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Transcript
```BASIC DEFINITIONS IN CATEGORY THEORY
MATH 250B
1. Categories
A category C consists of the following data:
(1) A class of objects obC, usually denoted by just C.
(2) For each A, B ∈ C, a set of morphisms HomC (A, B). An element f ∈ HomC (A, B) is
called a morphism between A and B, and will sometimes be denoted by f : A → B
f
or A →
− B.
(3) An associative composition rule for morphisms f : A → B and g : B → C. I.e. this
is a map
HomC (B, C) × HomC (A, B) → HomC (A, C)
denoted by (f, g) 7→ f ◦ g, such that ◦ is associated (when defined).
(4) For each object A ∈ C a distinguished identity morphism 1A , which acts as a twosided identity for composition of morphisms. I.e. for all f ∈ HomC (A, B), one has
f ◦ 1A = f , and for all g ∈ HomC (B, A) one has 1A ◦ g = g.
We went over several examples of categories in class, and one can find many other examples
all over the place. A trivial, but important construction, is the opposite of a category C,
defined as follows.
For a category C, we let C op denote the opposite category of C, which is defined as follows.
(1) One has obC = obC op .
(2) For all A, B objects in C op (equiv. objects in C), one has
op
HomC (A, B) = HomC (B, A).
(3) Composition is defined in the natural way: if f : A → B and g : B → C are
morphisms in C op , we define g ◦ f (the composition in C op ) as f ◦C g (the composition
in C).
Some other important definitions which were covered in class are summarised in the following list:
(1) A category C is small if obC is actually a set.
(2) A category C is a subcategory of the category D if one has obC ⊂ obD and
HomC (A, B) ⊂ HomD (A, B)
for all A, B ∈ C ⊂ D.
(3) In the context of (2) above, we say that C is a full subcategory of D if one further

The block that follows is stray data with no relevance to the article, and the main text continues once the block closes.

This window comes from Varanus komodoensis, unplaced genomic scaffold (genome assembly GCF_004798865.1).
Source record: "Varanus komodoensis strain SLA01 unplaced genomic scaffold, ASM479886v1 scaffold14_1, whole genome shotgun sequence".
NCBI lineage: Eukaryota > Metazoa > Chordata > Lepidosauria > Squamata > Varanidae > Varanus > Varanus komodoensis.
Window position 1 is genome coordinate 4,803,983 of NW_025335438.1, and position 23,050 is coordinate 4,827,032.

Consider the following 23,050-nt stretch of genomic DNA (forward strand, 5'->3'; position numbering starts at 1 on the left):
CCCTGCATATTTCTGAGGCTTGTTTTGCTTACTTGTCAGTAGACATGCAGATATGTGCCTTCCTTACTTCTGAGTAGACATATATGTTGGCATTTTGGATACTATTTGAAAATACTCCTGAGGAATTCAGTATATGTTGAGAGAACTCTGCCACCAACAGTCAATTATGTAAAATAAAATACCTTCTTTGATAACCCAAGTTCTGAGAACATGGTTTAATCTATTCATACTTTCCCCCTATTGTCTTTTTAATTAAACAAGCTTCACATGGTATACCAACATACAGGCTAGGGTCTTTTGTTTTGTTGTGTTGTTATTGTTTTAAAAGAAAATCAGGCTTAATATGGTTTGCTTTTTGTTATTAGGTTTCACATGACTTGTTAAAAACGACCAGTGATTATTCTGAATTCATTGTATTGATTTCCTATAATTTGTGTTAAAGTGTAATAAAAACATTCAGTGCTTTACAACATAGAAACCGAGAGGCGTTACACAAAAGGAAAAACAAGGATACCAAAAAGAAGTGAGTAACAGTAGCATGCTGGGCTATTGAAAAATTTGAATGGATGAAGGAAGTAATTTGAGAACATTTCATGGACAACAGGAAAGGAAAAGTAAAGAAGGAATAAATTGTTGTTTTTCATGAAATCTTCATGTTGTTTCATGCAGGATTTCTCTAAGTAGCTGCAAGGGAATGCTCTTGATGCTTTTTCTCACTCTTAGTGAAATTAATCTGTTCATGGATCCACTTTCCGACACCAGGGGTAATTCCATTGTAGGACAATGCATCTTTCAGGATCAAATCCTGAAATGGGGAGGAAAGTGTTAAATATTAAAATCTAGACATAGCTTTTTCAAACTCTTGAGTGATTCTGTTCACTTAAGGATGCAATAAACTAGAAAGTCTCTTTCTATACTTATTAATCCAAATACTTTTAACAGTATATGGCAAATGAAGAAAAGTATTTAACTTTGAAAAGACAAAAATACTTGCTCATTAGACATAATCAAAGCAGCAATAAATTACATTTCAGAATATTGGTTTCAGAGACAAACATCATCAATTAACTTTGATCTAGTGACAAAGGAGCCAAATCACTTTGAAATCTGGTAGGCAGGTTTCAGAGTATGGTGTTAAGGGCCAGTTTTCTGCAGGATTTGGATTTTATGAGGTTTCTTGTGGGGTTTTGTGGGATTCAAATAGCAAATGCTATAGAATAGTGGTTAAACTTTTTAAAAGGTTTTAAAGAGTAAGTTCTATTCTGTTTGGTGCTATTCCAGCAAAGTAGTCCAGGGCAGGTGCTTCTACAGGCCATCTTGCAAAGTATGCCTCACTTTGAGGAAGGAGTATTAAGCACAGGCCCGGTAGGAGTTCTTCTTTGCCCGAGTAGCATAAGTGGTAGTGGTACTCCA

has
HomC (A, B) ⊂ HomD (A, B)
for all A, B ∈ C.
1
2. Functors
Let C and D be two categories. A (covariant) Functor between C and D, denoted by
F
F : C → D or C −
→ D, consists of the following data:
(1)
(2)
(3)
(4)
For each A ∈ C, an object F (A) ∈ D.
For each morphism f : A → B in C, a morphism F (f ) : F (A) → F (B) in D.
F is compatible with compositions: F (f ◦C g) = F (f ) ◦D F (g).
F is compatible with identities: F (1A ) = 1F (A) for all A ∈ C.
A contravariant functor between C and D is just a covariant functor F : C op → D.
If F, G : C → D are two functors, then a natural transformation between F and G,
η
denoted by η : F → G or F →
− G, is defined by the following data:
(1) For each A ∈ C, a moprhism η(A) : F (A) → G(A).
(2) If f : A → B is a moprhism in C, then one has a commutative diagram (in D):
F (A)
F (f )
η(A)
F (B)
/
/
η(B)
G(A)
G(f )
G(B)
With this definition, we can consider Cat the category of (small) categories, whose objects
are small categories, and whose morphisms are covariant functors. Note that if C, D ∈
Cat, then the hom-set HomCat (C, D) can also be given the structure of a category, where
morphisms are natural transformations.
Some further definitions related to functors are summarized in the following list:
(1) A functor F : C → D is called injective if F (A) = F (B) implies A = B.
(2) A functor F : C → D is called full resp. faithful if the map
F : HomC (A, B) → HomD (F (A), F (B))
is surjective resp. injective.
(3) A fully faithful functor is a functor which is both full and faithful.
3. Representable Functors
Let Set denote the category of sets (i.e. objects are sets and morphisms are functions
between sets). For a category C and an object A ∈ C, we have a natural functor HomC (A, •) :